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Commentary: The mysteries of mercy

By MARTIN SIEFF, UPI Senior News Analyst

WASHINGTON, Jan. 28 (UPI) -- It's easy to despair looking at the world this week of the 60th anniversary of the liberation of the Auschwitz concentration camp by the Soviet Red Army. From Cambodia to Sudan, and from Rwanda to Bosnia, the chronicle of man's inhumanity to man has remained a stunning spectacle with genocide remaining frightfully in fashion through the second half of the 20th century and into the 21st.

With millions continuing to die every year of starvation, disease, civil war and merciless pillaging across the continent of Africa in particular, it is obvious that this is still not "the best of all possible worlds" -- an attitude the great French 18th century philosopher Francois-Marie Arouet Voltaire ridiculed in his classic satirical novel "Candide."

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Given the enduring realities of human greed, hatred, cowardice and envy, the recurrence of monstrous crimes against entire races and religious groups of people -- be they Christians, Muslims, Cambodians, Bosnians, Chinese, Tibetans or Tutsis -- over the second half of the 20th century is arguably as predictable as the genocide of Jews, Gypsies, Ukrainians, Armenians and Chinese in the half century that went before.

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It's easy to overlook, therefore, other common trends in modern human history that have been far more positive, yet may be so obvious that they are almost always unseen. One of the most important is the wise, commonsense observation of the great Mahatma Gandhi, architect of the huge non-violence movement that broke the back of the British will to remain in India: "There have always been tyrants and murderers, and for a time, they may seem invincible, but in the end, they always fall. Think of it. Always."

It's also easy to overlook during this week of the anniversary of the liberation of Auschwitz that it and the other Nazi death camps were indeed liberated. And less than a decade later when Soviet dictator Josef Stalin died, his eventual successor, Nikita Khrushchev threw open the gates of the infamous Soviet Gulag Archipelago, freeing millions of survivors who had been convinced they would never see their homes again.

It's easy to forget that, as the movie "Saving Private Ryan" dramatically reminded an entire generation of Americans, millions of American, Soviet and British soldiers, and their Canadian, Australian, French and many other allies, fought and died to destroy the terrible regimes that had ravaged the human race in the 1930s and '40s. Those awful actions eventually called forth an even greater and ultimately decisive reaction.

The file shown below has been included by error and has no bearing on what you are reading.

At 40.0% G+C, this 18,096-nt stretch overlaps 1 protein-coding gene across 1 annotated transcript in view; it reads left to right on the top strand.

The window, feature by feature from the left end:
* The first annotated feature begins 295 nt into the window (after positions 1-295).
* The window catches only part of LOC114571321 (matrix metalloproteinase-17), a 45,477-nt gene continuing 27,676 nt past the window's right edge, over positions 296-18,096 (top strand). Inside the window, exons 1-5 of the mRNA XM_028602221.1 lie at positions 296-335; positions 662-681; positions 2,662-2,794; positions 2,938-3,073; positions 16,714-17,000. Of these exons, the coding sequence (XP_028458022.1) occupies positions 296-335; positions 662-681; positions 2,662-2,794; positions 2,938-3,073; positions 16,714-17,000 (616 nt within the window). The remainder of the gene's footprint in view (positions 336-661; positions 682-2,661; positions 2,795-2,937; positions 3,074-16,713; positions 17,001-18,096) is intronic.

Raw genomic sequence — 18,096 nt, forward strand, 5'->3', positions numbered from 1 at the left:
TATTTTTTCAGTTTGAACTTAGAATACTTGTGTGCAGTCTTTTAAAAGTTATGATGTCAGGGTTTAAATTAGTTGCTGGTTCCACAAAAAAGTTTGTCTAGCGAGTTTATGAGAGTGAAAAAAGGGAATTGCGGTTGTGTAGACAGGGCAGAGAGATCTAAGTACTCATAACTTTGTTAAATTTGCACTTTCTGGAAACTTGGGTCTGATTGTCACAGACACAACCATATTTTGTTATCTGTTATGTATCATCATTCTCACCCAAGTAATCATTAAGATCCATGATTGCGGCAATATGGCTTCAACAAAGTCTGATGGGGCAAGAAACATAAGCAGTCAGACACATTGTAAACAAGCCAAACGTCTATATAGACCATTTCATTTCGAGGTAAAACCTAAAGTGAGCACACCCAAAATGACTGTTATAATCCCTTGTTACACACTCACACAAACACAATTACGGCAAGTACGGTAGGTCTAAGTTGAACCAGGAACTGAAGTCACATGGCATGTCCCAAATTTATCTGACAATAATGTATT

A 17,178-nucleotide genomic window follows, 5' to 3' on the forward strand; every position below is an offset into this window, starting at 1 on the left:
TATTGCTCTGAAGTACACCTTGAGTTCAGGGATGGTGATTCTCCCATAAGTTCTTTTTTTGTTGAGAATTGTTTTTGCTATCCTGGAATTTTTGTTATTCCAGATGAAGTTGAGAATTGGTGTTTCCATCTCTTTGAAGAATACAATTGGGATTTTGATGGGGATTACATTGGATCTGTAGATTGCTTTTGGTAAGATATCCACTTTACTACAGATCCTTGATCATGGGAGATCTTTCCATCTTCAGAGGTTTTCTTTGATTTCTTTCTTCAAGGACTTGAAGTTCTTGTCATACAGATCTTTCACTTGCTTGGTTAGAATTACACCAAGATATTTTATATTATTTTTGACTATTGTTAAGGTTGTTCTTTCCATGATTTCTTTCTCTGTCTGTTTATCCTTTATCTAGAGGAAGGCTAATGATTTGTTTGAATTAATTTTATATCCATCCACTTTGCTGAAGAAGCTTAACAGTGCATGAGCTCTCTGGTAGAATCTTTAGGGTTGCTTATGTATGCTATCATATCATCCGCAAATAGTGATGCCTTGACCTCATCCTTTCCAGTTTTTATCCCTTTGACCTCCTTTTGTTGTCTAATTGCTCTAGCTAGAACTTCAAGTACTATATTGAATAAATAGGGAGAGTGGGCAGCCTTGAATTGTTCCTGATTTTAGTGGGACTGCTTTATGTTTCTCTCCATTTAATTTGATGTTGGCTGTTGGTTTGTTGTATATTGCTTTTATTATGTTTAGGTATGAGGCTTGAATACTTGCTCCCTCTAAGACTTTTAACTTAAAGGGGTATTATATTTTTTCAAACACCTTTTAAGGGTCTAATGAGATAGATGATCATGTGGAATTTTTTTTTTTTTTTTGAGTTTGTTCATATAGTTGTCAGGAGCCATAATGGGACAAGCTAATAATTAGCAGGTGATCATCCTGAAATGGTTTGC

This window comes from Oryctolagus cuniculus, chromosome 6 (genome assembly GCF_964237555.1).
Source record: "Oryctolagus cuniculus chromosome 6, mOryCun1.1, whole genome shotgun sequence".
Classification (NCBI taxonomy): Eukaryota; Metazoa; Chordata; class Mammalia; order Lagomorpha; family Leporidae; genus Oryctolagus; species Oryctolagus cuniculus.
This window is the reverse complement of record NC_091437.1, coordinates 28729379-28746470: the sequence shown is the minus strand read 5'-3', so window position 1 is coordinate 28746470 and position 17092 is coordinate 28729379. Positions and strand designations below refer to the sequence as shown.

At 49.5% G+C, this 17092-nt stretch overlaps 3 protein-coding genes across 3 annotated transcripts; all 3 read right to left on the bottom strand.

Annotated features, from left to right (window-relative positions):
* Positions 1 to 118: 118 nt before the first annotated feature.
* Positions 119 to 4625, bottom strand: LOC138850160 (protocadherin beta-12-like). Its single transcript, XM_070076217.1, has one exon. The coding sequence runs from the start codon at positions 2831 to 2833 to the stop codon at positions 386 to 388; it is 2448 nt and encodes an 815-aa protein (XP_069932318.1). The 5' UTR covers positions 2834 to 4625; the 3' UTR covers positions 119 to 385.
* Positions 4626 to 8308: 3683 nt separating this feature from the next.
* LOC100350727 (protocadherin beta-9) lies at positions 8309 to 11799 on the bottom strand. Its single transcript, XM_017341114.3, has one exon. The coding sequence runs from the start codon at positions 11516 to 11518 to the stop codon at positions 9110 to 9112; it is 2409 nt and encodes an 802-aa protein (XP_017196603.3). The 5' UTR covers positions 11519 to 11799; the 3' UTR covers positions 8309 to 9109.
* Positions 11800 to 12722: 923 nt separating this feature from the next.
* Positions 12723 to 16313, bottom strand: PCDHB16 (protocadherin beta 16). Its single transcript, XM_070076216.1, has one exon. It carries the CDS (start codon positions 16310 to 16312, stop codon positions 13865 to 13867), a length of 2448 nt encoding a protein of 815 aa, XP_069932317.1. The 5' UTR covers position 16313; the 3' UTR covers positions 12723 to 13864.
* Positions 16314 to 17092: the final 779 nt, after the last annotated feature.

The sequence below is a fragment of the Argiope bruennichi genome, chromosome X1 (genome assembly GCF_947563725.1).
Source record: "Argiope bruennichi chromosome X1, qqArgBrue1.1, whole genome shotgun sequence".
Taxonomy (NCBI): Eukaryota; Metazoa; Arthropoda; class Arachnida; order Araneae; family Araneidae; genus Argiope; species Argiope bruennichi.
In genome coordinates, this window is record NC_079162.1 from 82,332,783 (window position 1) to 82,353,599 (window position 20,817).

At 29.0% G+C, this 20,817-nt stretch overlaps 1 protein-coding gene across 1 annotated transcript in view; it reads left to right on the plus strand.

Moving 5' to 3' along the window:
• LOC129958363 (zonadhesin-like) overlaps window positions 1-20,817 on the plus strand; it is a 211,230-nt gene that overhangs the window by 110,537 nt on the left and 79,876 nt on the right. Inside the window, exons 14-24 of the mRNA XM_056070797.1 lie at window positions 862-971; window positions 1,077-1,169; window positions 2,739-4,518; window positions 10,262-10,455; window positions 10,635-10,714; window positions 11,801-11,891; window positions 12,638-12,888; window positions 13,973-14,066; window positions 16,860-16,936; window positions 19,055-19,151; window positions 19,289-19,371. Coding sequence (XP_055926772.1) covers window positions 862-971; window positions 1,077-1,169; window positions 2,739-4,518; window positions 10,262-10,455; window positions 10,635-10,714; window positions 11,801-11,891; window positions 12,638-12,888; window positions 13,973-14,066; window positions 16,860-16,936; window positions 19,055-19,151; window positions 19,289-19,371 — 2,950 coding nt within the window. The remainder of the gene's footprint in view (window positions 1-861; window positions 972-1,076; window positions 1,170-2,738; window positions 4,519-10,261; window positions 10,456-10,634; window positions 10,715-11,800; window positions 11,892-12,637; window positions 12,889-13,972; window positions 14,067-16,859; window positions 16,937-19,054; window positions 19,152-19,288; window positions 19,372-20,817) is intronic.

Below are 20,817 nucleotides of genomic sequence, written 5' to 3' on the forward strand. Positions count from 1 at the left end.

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The bravery and decency of hundreds of millions of human beings was called forth as never before during World War II to protect their nations and the wider human race from the actions of scores of millions more who had been deceived or enticed into supporting monstrous regimes. Eventually, the Soviet communist colossus, too, crumbled into dust, just as Gandhi had predicted.

In 1993, the already classic movie "Schindler's List" directed by Steven Spielberg and starring Liam Neeson celebrated the heroism of an ordinary, indeed, more than slightly seedy German businessman who saved more than a thousand Jewish lives from the Holocaust. The awful crimes he saw around him called forth from him a decency he himself had never before realized was there.

And now, movie theaters around the world are showing a similar tale, "Hotel Rwanda," the story of Paul Rusesabagina, played in the movie by the great American actor Don Cheadle. He was another ordinary man who was not looking to be a hero but whose sense of decency saved more than 1,200 lives from the extraordinary slaughter of 800,000 Tutsis and moderate Hutus by Hutu extremists in Rwanda in 1994.

It's easy to demonize every German, or Russian, or Chinese, or Israeli, or Arab, or Hutu that ever lived and blame the horrific crimes perpetrated by crazed mobs or brainwashed multitudes in specific times and places on everyone who fits the appropriate label. It is much more difficult by far to remember the eternal words of the great Gulag chronicler Alexander Solzhenitsyn when he warned, "the line between good and evil runs through every human heart."

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Even Nazis could know mercy. One Nazi Party member, John Rabe, saved a quarter of a million lives during the massacre of hundreds of thousands of Chinese during the rape of the city of Nanking by conquering Japanese forces in 1937.

The day after world leaders solemnly met at Auschwitz, the terrible "capital of death" where at least 1.5 million human lives, most of them Jewish, were deliberately and systematically snuffed out, Louis Michel, the 25-nation European Union's Commissioner for Development and Humanitarian Aid, addressed a European Institute conference in Washington. Michel straightforwardly noted, "The bald figures speak for themselves. More than a billion people in the world live on less than one dollar a day; 11 million children -- most under the age of 5 -- die each year; over 6 million of these deaths are due to preventable diseases." But Michel continued, "This is no time to despair; this is the time for us to act."

In the Book of Deuteronomy, the Bible records God stating, "I have set before you life and death: Choose therefore life." On the anniversary of the liberation of Auschwitz, it is well to remember that the camp was indeed liberated, even though it was too late for so many -- and that the way of life, as well as the way of death, still remains open before us.

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